Rod talked his friends into camping out on the island since it was near his grandfather’s farm. If they could last the whole night, then there wouldn’t be anything to be afraid of they reasoned.
On the night of the campout, someone came to the island, dug a hole, and rolled a large piece of carpet in. Then he began covering it up. The boys were terrified when they realized the man digging the hole was Mr. Patterson.
They raced off the island. The next day they learned that the richest man in town was missing. Police suspected murder. 
Rod and his friends reported what they saw and Mr. Patterson was accused of the crime. But did he do it? And what did he bury in that hole?



Shadow is a classic, boy-and-his-dog story, filled with twists, turns, action,

danger, and mystery. For as long as he could remember, all Bobby Taylor ever wanted was a dog of his own…any dog. But, he had a problem. His step-father managed the local animal control facilities, and the last thing he wanted to see at home was another barking dog.
Bobby began to notice a severely neglected dog, in the back yard of a run-down home that he passes on his way to school. So, he sort of adopted this pitiful animal as his own. He even gave him a name; Shadow. Unfortunately, because the dog had been so mistreated, he had an extremely vicious side. But, whenever he was in Bobby’s presence, anyone would have thought that this was the most gentle dog in town.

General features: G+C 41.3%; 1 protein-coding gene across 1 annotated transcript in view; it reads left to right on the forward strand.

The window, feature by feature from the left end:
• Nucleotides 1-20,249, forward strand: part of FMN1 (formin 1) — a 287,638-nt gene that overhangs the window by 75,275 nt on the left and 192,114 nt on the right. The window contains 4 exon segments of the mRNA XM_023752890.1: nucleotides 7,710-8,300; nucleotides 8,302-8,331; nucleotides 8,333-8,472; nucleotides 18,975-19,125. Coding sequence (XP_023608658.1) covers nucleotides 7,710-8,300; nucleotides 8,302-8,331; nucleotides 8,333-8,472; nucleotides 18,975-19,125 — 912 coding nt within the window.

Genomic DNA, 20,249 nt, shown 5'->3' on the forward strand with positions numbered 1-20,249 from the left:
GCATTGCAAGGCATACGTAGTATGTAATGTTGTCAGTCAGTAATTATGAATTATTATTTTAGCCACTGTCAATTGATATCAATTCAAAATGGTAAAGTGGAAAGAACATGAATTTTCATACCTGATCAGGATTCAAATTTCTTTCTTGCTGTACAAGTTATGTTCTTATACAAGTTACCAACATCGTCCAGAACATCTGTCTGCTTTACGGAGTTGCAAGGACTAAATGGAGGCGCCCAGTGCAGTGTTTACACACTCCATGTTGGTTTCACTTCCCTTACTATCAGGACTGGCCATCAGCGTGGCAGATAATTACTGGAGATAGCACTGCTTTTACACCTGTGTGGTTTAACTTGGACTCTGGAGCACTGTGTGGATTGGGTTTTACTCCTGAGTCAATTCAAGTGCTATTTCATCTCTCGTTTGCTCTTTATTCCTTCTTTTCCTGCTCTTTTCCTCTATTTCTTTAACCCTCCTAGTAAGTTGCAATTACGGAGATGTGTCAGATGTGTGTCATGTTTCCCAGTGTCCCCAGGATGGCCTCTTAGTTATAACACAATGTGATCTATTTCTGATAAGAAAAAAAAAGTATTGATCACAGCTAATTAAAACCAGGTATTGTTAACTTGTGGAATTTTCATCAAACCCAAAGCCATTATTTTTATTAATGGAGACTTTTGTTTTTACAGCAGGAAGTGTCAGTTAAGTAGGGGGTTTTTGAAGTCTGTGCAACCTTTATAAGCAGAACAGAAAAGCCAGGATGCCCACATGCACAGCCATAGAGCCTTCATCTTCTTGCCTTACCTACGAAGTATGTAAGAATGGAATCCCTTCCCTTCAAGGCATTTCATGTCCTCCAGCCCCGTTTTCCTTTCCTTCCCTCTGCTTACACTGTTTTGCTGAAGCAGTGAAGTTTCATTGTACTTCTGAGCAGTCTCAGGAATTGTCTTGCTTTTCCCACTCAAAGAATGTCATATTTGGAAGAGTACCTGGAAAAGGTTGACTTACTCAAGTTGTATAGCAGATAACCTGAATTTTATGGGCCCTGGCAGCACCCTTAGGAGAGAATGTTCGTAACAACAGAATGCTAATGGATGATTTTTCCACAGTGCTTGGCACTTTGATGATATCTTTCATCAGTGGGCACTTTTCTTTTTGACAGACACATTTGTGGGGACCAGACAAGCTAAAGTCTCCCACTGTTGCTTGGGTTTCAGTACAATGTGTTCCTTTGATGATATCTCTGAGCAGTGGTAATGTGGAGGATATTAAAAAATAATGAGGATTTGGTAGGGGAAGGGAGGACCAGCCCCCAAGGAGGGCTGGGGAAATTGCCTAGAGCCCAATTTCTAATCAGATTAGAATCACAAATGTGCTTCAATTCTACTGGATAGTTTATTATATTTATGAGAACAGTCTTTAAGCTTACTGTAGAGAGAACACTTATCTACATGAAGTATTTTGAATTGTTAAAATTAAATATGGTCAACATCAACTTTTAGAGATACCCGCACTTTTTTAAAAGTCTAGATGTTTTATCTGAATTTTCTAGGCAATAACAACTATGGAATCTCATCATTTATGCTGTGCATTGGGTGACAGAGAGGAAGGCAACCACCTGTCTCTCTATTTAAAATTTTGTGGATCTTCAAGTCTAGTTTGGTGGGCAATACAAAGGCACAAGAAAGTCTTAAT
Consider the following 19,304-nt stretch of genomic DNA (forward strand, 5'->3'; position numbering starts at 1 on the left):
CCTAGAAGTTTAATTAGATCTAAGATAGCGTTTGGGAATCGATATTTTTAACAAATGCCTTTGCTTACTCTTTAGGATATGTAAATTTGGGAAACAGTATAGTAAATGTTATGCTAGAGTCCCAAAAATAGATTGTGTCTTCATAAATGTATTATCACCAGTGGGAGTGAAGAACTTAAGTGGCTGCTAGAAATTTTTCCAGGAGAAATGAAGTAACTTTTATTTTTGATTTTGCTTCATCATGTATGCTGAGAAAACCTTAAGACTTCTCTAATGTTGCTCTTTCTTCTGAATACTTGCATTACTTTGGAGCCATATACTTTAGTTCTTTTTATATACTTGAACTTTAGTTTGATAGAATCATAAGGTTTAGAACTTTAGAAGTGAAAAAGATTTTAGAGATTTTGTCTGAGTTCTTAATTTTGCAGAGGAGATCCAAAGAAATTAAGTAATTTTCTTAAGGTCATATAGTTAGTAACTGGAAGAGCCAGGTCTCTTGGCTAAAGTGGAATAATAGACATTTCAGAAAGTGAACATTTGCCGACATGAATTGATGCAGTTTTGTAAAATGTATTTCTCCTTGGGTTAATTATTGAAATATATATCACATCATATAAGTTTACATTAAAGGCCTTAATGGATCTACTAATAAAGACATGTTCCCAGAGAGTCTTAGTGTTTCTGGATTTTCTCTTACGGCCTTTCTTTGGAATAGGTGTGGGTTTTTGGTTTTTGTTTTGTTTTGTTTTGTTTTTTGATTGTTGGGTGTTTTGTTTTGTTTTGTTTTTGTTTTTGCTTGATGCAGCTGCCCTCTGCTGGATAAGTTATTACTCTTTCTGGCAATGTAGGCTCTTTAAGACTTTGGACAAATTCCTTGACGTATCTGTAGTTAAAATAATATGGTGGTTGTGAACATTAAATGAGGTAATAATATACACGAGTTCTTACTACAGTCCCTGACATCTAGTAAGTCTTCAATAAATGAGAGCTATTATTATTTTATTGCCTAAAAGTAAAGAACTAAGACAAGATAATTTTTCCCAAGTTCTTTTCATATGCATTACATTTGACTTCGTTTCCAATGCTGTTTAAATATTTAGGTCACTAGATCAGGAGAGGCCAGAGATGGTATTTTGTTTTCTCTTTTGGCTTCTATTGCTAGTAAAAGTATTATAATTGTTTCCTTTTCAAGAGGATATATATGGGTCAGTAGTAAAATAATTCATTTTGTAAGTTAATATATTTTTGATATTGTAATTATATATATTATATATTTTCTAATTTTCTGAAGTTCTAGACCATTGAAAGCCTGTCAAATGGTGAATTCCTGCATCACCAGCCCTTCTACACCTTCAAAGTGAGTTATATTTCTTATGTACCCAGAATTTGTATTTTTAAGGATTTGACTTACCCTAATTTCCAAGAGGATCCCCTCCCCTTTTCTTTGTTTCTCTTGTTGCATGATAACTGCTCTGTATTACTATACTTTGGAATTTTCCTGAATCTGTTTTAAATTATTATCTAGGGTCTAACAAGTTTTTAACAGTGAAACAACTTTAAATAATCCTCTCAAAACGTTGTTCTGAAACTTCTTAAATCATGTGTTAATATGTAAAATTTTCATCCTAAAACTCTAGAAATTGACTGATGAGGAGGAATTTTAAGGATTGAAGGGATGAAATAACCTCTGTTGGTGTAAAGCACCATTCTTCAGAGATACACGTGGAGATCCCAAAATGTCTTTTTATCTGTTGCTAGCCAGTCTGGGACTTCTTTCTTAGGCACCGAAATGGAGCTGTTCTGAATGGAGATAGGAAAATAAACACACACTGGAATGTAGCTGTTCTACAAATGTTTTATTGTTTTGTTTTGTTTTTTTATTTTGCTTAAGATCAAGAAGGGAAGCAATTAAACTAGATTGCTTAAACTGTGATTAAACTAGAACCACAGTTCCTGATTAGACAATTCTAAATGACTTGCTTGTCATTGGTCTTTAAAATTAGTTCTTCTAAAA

Buck and his followers made it their mission to pick on Bobby with every opportunity. That’s because Bobby was one of the scrawniest kids in school.
Then a rash of vandalism struck the town of Mason City. It began small, but became increasingly destructive. After each hit, the vandals left their mark; a symbol that was always spray-painted on a wall or sidewalk. Bobby is able to keep Shadow, as his own dog, under one condition. If the dog ever attacks anyone, the sheriff has ordered that Bobby’s father would have to put the dog down.
What happens when Bobby finally discovers who’s behind the vandalism? And, when they know that he knows, they set out to make sure he never tells another human being. After Shadow ultimately saves Bobby’s life, he puts his own in jeopardy.
This story will remind readers how important it is to tell the truth, no matter what the consequences may be.

Bio - Max Elliot Anderson

Max Elliot Anderson grew up as a struggling, reluctant reader.  After surveying the market as an adult, he sensed the need for action-adventures and mysteries for readers 8 – 13, that would have interested him as a child. 
Using his extensive experience in the production of dramatic motion pictures, videos, and television commercials, Mr. Anderson brings that same visual excitement and heart-pounding action to the stories he writes. His books include different characters, setting, and plot as well as two traditional series. 

Young readers have reported that reading one of his books is like actually being in an exciting movie. 

Find these and other exciting books on Max Elliot Anderson’s Amazon Author Page